It almost seems as though the Coen Brothers have been genetically hardwired to make films. As a kid Joel, the oldest of the two Brothers, bought a vivitar super 8 camera with money he had saved mowing people’s lawns. Soon after buying the camera they put it to work filming remakes of movies they had seen on television. Their first attempt at this was based on a film called Henry Kissinger, The Man on the Go. This was soon followed by a movie they titled “Zeimers in Zambia”, based on a Cornel Wilde movie entitled, The Naked Prey (1966). Such early romps marked the beginning of their love affair with filmmaking.
The Coen Brothers write, direct and produce their own films, and since their first big screen picture, Blood Simple (1984), they’ve won more awards than you can shake a stick at. It’s perhaps quite striking how they hardly ever disagree about anything, and it’s because of the extent to which their vision and ideas for the movies they make converge, they’ve earned the nickname “The two-headed director” by others in the business. The Coen Brothers have won a plethora of awards from the Golden Globes, BAFTA, Academy Awards and the Directors Guild of America. Among their awards is a 2007 Academy Award for Best Director, and a Palme d’Or awarded to them in 1991, the highest prize that can be awarded at the Cannes Film Festival.
Their movies are often described as dark comedy, and include such titles as Fargo (1996), The Big Lebowski (1998), O Brother Where Art Thou? (2000), No Country for Old Men (2007) and True Grit (2010).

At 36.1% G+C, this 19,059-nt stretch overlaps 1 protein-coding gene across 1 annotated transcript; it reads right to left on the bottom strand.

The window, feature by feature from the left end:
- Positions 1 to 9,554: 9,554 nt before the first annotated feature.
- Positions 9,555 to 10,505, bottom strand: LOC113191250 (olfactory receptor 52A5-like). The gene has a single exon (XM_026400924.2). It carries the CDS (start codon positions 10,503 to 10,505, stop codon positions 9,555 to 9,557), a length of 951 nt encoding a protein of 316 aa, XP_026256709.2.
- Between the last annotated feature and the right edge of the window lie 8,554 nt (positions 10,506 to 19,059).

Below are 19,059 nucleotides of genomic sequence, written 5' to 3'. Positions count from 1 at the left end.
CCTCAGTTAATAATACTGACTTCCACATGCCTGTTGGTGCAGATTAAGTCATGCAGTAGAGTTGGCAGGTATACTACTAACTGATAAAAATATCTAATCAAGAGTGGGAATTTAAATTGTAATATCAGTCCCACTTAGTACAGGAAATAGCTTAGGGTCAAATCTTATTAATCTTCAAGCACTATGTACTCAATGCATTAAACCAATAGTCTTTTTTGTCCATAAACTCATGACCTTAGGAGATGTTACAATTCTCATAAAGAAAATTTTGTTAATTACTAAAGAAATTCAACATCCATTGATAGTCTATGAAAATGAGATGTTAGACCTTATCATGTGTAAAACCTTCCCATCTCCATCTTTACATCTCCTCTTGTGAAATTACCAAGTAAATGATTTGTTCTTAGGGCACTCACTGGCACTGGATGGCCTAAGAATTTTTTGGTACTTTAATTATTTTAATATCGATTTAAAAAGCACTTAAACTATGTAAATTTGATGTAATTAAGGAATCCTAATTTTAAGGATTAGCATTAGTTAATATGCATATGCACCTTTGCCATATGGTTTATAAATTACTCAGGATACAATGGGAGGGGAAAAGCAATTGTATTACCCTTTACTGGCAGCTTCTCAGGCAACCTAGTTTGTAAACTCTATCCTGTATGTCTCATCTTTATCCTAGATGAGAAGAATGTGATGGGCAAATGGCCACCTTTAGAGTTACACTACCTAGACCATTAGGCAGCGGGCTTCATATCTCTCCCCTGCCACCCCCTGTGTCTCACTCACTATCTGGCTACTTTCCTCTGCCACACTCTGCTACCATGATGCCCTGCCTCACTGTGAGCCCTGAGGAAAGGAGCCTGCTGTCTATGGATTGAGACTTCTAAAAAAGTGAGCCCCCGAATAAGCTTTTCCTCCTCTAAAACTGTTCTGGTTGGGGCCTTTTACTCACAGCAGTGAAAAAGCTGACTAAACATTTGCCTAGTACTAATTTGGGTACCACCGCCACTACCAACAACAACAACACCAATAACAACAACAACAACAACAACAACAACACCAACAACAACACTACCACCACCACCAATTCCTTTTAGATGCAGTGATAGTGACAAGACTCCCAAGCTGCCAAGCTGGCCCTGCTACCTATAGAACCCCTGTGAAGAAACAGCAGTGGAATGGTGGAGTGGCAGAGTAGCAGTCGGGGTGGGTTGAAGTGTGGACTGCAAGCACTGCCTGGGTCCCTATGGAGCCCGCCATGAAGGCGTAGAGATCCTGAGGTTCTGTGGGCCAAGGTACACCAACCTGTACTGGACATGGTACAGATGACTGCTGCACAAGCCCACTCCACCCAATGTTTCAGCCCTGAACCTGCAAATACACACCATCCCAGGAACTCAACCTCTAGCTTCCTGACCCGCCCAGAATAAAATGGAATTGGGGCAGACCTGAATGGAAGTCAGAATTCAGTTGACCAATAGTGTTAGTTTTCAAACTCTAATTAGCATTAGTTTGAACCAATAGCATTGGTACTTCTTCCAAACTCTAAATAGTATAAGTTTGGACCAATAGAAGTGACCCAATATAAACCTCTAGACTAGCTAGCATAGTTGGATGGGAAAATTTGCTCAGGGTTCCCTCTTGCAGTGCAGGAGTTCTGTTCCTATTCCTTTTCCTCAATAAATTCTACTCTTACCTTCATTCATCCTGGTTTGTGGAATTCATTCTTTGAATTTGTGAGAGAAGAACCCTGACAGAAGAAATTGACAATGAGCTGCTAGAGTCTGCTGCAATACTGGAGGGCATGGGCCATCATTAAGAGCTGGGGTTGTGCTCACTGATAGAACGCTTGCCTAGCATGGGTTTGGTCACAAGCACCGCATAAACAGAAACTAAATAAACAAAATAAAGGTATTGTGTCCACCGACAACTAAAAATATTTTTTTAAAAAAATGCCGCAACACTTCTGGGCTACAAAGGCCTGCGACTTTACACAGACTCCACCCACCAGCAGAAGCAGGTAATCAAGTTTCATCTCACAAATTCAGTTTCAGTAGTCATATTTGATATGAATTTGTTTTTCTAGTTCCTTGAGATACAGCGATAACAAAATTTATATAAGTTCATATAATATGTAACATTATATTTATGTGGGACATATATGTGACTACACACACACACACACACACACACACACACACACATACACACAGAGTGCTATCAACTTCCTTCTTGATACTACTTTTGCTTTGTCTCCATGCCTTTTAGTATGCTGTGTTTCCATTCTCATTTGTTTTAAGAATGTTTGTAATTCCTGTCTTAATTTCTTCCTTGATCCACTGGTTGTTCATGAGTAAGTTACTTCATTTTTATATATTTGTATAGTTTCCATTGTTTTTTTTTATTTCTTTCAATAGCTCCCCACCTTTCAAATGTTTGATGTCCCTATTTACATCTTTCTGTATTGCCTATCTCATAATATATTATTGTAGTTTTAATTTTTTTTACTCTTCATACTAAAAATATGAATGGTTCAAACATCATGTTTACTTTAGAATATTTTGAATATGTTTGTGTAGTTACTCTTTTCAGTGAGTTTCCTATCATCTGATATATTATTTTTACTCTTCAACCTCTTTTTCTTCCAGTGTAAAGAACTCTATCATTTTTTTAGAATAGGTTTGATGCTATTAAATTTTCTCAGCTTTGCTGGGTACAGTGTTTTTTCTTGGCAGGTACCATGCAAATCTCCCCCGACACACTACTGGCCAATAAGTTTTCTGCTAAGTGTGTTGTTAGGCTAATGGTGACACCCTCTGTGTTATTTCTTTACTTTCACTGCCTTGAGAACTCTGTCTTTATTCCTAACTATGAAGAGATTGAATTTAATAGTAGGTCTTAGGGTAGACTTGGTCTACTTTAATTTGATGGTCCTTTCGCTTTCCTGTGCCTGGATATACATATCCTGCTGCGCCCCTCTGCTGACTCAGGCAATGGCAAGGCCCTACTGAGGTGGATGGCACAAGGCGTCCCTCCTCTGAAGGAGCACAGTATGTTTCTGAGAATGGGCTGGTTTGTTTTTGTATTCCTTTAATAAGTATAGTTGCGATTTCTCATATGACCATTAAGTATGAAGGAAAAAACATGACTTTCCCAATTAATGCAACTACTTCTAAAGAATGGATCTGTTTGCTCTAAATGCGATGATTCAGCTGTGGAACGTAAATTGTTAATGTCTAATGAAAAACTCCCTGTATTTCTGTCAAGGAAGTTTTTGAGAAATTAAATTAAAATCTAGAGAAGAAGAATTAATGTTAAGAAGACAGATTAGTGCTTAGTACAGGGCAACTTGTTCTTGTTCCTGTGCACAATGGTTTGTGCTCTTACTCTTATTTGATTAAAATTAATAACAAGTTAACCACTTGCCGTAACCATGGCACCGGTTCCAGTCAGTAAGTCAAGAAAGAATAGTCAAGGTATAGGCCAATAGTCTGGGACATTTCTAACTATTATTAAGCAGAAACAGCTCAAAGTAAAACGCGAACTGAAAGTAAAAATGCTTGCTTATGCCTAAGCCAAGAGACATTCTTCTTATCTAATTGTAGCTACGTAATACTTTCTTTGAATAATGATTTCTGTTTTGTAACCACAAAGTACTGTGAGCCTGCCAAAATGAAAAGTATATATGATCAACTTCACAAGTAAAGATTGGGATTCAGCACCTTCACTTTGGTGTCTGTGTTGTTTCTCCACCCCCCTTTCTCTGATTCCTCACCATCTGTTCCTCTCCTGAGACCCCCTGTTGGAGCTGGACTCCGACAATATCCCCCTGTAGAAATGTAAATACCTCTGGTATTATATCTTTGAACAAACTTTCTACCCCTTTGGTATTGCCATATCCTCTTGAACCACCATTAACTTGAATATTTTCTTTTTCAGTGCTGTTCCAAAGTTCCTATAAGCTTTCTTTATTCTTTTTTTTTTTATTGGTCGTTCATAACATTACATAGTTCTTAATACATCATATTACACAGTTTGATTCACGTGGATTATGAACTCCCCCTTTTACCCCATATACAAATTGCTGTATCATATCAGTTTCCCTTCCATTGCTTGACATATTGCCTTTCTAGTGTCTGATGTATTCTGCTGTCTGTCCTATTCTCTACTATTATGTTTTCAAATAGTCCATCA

Their next project will be a film about the New York coffeehouse Folk music scene in the mid 20th century. The film will be a biopic on the life of Dave Van Ronk, an American folk singer born in Brooklyn, NY in 1936, who died in 2002. Van Ronk earned the nickname the “Mayor of MacDougal Street.” He was widely known for his musical talents and the way he could draw a large crowd with relative ease due his storytelling prowess. Greenwich Village became his stomping ground and the smokey coffeehouses there were his regular haunts. It was a culture in itself. And one in which he thrived on.
The Coens said last month that their next film would have a “Heavy music focus” and “Lean toward naturalism.”
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